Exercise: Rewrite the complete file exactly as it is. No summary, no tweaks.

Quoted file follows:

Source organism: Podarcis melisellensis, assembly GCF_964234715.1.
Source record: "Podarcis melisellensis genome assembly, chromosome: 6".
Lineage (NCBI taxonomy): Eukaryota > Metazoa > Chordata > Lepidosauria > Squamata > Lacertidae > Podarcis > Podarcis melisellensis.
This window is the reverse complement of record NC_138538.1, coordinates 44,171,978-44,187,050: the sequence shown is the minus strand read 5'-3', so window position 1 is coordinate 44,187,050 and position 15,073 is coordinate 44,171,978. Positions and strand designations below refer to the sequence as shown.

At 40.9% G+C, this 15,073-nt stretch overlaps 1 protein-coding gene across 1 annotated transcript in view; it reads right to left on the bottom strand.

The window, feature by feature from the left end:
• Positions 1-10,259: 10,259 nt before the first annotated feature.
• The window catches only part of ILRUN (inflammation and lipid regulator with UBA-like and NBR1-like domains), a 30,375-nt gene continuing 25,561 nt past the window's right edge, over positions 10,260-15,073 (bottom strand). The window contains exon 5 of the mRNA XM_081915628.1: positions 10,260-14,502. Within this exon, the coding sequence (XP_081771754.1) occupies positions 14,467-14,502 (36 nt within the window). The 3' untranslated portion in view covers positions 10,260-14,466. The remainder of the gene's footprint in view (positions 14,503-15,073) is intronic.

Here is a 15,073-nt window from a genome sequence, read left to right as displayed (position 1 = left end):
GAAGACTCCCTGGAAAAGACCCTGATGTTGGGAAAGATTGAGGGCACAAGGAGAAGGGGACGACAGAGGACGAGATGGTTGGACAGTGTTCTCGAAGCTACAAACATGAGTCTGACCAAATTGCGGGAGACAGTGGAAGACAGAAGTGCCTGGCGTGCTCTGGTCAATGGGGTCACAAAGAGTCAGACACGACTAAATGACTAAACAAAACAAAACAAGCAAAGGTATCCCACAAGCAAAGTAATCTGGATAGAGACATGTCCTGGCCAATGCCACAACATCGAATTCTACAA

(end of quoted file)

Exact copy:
Source organism: Podarcis melisellensis, assembly GCF_964234715.1.
Source record: "Podarcis melisellensis genome assembly, chromosome: 6".
Lineage (NCBI taxonomy): Eukaryota > Metazoa > Chordata > Lepidosauria > Squamata > Lacertidae > Podarcis > Podarcis melisellensis.
This window is the reverse complement of record NC_138538.1, coordinates 44,171,978-44,187,050: the sequence shown is the minus strand read 5'-3', so window position 1 is coordinate 44,187,050 and position 15,073 is coordinate 44,171,978. Positions and strand designations below refer to the sequence as shown.

At 40.9% G+C, this 15,073-nt stretch overlaps 1 protein-coding gene across 1 annotated transcript in view; it reads right to left on the bottom strand.

The window, feature by feature from the left end:
• Positions 1-10,259: 10,259 nt before the first annotated feature.
• The window catches only part of ILRUN (inflammation and lipid regulator with UBA-like and NBR1-like domains), a 30,375-nt gene continuing 25,561 nt past the window's right edge, over positions 10,260-15,073 (bottom strand). The window contains exon 5 of the mRNA XM_081915628.1: positions 10,260-14,502. Within this exon, the coding sequence (XP_081771754.1) occupies positions 14,467-14,502 (36 nt within the window). The 3' untranslated portion in view covers positions 10,260-14,466. The remainder of the gene's footprint in view (positions 14,503-15,073) is intronic.

Here is a 15,073-nt window from a genome sequence, read left to right as displayed (position 1 = left end):
GAAGACTCCCTGGAAAAGACCCTGATGTTGGGAAAGATTGAGGGCACAAGGAGAAGGGGACGACAGAGGACGAGATGGTTGGACAGTGTTCTCGAAGCTACAAACATGAGTCTGACCAAATTGCGGGAGACAGTGGAAGACAGAAGTGCCTGGCGTGCTCTGGTCAATGGGGTCACAAAGAGTCAGACACGACTAAATGACTAAACAAAACAAAACAAGCAAAGGTATCCCACAAGCAAAGTAATCTGGATAGAGACATGTCCTGGCCAATGCCACAACATCGAATTCTACAA